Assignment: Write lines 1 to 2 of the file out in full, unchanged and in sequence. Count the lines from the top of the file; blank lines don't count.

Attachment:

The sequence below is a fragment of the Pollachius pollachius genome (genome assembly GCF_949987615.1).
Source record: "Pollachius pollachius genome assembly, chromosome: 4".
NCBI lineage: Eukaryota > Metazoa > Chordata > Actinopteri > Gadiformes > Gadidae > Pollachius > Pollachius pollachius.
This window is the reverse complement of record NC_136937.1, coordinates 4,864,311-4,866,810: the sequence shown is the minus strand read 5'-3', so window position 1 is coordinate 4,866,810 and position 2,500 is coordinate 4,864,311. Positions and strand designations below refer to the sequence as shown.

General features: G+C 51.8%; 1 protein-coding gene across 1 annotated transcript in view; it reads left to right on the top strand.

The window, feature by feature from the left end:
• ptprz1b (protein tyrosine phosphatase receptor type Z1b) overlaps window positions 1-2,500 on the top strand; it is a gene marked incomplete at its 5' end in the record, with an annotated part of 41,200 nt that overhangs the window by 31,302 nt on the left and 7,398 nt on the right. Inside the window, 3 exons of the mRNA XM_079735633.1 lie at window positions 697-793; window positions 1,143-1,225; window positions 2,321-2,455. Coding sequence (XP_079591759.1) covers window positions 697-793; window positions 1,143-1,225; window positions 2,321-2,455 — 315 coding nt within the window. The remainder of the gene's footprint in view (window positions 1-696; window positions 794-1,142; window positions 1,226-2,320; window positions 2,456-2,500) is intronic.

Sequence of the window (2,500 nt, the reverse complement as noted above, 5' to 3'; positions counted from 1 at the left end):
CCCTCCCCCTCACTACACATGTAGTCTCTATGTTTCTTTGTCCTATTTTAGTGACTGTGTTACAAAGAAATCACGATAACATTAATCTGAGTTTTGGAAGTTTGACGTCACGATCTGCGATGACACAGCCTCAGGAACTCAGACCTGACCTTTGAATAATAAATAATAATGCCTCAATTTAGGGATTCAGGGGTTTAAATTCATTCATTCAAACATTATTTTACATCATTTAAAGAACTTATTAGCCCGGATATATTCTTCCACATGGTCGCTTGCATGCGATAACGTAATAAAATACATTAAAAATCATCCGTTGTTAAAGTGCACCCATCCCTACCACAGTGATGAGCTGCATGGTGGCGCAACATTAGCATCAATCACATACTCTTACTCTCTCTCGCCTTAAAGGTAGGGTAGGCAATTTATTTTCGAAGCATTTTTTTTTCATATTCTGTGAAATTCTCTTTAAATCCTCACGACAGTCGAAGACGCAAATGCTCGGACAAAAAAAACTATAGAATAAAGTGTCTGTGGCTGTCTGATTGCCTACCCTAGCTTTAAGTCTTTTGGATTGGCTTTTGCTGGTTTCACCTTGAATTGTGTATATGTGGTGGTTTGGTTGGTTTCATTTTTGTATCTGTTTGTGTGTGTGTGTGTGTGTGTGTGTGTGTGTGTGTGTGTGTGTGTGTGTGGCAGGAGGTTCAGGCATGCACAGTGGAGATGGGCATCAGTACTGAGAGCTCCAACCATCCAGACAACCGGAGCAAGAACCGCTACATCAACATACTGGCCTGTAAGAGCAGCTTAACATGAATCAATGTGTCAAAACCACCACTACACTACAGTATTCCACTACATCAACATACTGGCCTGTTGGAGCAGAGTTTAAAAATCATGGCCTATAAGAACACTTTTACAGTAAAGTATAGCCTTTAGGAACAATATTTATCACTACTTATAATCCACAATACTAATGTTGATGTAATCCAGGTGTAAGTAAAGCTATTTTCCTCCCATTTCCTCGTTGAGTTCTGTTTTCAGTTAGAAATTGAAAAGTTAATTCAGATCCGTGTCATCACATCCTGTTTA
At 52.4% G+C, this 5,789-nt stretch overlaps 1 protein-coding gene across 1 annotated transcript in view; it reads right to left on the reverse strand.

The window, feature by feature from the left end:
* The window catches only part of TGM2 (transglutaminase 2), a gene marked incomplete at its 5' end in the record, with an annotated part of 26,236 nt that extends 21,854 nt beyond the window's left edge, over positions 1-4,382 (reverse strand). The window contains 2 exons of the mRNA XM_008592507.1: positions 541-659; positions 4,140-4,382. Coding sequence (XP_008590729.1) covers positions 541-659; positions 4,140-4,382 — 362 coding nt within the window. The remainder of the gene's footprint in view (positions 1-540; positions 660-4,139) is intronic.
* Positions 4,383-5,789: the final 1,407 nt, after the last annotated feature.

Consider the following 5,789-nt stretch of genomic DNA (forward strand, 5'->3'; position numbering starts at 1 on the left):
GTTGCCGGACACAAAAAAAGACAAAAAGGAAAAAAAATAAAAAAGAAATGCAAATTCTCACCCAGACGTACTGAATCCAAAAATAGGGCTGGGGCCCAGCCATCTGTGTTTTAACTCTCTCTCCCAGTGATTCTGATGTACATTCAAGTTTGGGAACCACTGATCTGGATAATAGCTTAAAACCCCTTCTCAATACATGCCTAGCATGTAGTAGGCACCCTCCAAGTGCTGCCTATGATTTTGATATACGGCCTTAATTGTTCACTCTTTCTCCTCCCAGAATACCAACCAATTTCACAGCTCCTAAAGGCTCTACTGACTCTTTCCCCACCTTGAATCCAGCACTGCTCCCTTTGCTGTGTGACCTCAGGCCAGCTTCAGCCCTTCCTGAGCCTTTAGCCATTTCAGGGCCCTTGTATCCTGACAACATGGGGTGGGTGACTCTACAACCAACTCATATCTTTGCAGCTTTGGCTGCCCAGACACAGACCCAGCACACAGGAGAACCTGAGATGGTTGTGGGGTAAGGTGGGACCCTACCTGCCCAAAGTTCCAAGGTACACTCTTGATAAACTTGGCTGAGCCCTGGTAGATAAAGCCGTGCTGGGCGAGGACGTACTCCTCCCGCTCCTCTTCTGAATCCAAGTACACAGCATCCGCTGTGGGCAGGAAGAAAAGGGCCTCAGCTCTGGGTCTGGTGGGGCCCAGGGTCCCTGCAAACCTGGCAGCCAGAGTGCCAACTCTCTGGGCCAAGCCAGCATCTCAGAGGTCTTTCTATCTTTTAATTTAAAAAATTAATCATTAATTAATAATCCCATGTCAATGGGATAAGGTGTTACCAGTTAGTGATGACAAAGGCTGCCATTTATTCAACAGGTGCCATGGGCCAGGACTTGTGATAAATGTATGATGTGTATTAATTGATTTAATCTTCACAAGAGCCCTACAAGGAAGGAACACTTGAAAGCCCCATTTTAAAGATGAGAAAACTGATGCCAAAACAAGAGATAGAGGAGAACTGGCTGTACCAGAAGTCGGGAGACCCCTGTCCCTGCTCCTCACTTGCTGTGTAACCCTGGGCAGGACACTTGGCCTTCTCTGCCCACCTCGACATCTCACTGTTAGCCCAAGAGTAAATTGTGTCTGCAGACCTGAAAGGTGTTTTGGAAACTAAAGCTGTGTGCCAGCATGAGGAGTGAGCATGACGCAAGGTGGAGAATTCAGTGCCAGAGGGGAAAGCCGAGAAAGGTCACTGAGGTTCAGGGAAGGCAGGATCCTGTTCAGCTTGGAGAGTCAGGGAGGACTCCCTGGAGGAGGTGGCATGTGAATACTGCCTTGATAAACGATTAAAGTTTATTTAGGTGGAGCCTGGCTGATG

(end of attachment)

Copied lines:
The sequence below is a fragment of the Pollachius pollachius genome (genome assembly GCF_949987615.1).
Source record: "Pollachius pollachius genome assembly, chromosome: 4".